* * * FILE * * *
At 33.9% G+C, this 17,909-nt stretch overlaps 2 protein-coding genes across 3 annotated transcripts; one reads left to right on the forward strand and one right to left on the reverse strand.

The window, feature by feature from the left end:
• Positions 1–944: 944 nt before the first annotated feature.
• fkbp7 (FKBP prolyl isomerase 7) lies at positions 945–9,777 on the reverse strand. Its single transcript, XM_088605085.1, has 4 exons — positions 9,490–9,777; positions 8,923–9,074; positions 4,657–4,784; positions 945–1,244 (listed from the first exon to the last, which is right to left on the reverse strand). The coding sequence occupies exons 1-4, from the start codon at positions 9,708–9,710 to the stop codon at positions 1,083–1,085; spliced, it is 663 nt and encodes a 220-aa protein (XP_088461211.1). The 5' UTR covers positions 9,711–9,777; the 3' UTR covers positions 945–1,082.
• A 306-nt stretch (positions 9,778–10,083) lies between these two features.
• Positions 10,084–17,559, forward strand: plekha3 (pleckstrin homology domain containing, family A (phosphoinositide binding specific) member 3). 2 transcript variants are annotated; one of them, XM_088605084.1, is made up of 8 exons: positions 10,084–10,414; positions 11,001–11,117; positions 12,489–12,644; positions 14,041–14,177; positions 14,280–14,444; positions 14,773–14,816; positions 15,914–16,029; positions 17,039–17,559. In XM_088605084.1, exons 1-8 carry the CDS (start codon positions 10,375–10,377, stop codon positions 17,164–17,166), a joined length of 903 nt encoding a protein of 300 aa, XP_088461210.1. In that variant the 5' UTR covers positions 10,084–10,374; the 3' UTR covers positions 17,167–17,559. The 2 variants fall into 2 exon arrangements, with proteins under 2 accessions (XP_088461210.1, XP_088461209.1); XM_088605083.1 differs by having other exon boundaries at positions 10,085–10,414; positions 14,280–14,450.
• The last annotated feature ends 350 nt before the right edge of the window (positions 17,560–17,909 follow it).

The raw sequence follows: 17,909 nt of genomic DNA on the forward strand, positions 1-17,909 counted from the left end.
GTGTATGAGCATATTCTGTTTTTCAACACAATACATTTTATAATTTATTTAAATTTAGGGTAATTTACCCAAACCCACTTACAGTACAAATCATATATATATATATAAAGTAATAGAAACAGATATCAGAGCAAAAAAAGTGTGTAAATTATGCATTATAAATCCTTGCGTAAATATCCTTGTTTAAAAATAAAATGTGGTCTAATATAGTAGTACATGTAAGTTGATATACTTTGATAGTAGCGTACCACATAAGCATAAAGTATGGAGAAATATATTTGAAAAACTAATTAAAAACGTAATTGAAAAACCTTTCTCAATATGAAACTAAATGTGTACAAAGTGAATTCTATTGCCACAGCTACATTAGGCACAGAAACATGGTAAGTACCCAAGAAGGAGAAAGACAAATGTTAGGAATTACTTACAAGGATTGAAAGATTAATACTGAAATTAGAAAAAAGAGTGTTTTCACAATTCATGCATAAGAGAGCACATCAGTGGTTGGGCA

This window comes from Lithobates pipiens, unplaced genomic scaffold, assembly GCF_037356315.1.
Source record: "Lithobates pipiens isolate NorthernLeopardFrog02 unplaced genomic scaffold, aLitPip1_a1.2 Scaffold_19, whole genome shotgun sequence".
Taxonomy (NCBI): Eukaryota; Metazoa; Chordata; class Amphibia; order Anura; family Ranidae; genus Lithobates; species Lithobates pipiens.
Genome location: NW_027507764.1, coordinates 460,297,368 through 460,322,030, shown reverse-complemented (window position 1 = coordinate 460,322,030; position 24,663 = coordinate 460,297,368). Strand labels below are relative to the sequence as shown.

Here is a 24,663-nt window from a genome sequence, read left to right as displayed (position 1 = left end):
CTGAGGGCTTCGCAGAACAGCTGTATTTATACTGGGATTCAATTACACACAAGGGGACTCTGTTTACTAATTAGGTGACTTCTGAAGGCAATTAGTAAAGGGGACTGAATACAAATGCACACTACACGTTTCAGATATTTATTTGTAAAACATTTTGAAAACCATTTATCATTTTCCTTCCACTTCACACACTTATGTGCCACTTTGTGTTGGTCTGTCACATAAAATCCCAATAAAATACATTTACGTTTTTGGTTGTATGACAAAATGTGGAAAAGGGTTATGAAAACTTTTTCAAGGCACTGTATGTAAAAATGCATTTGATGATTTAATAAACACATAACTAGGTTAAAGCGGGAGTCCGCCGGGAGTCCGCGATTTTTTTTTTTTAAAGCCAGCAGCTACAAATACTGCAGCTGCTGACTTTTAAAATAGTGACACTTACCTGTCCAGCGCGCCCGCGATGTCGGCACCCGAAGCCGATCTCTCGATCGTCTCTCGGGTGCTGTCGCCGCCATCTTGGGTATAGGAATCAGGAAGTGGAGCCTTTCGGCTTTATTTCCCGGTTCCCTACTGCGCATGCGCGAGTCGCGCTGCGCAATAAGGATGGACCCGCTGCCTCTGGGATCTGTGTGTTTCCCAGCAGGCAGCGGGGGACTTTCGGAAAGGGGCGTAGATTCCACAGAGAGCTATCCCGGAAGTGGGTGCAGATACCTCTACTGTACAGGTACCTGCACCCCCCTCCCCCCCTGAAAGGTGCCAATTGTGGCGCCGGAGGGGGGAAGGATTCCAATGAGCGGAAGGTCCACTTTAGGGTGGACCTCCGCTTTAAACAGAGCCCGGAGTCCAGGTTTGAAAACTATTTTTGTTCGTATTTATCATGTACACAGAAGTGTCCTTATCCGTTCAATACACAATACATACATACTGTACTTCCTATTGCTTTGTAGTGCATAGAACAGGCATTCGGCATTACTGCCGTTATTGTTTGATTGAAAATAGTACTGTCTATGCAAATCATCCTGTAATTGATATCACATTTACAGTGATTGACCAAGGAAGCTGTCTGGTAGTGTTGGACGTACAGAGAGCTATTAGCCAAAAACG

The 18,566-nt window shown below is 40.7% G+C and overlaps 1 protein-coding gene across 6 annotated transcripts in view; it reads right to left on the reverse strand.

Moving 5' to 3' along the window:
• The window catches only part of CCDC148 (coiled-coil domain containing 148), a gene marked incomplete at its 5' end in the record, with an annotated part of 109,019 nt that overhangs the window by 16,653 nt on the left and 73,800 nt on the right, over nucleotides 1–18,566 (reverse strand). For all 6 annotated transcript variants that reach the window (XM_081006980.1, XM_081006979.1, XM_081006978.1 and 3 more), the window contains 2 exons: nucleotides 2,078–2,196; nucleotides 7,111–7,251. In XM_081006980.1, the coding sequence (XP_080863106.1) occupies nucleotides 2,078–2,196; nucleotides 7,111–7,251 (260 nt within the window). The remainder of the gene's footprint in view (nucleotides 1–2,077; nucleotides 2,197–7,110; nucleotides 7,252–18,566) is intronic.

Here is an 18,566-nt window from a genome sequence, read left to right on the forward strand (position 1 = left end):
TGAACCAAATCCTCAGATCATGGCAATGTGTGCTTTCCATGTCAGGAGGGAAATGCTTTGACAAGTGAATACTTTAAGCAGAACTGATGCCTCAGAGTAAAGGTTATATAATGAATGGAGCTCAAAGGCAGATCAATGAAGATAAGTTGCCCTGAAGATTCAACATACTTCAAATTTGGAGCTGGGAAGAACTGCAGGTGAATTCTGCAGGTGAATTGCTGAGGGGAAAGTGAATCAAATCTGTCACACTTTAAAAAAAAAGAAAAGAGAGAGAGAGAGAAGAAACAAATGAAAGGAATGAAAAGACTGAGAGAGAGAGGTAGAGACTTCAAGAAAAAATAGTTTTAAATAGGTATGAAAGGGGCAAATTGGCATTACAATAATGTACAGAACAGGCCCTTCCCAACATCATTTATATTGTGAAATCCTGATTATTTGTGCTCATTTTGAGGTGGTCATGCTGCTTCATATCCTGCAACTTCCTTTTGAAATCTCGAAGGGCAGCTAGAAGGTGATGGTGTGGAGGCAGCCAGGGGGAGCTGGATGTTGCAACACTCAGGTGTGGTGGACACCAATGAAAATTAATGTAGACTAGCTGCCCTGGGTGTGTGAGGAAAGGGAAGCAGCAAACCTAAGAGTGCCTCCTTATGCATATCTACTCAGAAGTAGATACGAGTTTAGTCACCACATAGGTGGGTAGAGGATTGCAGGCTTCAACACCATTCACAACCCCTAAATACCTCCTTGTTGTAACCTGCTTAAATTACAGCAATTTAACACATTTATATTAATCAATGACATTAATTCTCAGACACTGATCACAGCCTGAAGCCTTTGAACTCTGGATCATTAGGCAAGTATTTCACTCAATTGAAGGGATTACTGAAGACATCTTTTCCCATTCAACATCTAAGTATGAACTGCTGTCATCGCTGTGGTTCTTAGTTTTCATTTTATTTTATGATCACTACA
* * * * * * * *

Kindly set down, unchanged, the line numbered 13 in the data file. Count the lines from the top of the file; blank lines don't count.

Genome location: NW_027507764.1, coordinates 460,297,368 through 460,322,030, shown reverse-complemented (window position 1 = coordinate 460,322,030; position 24,663 = coordinate 460,297,368). Strand labels below are relative to the sequence as shown.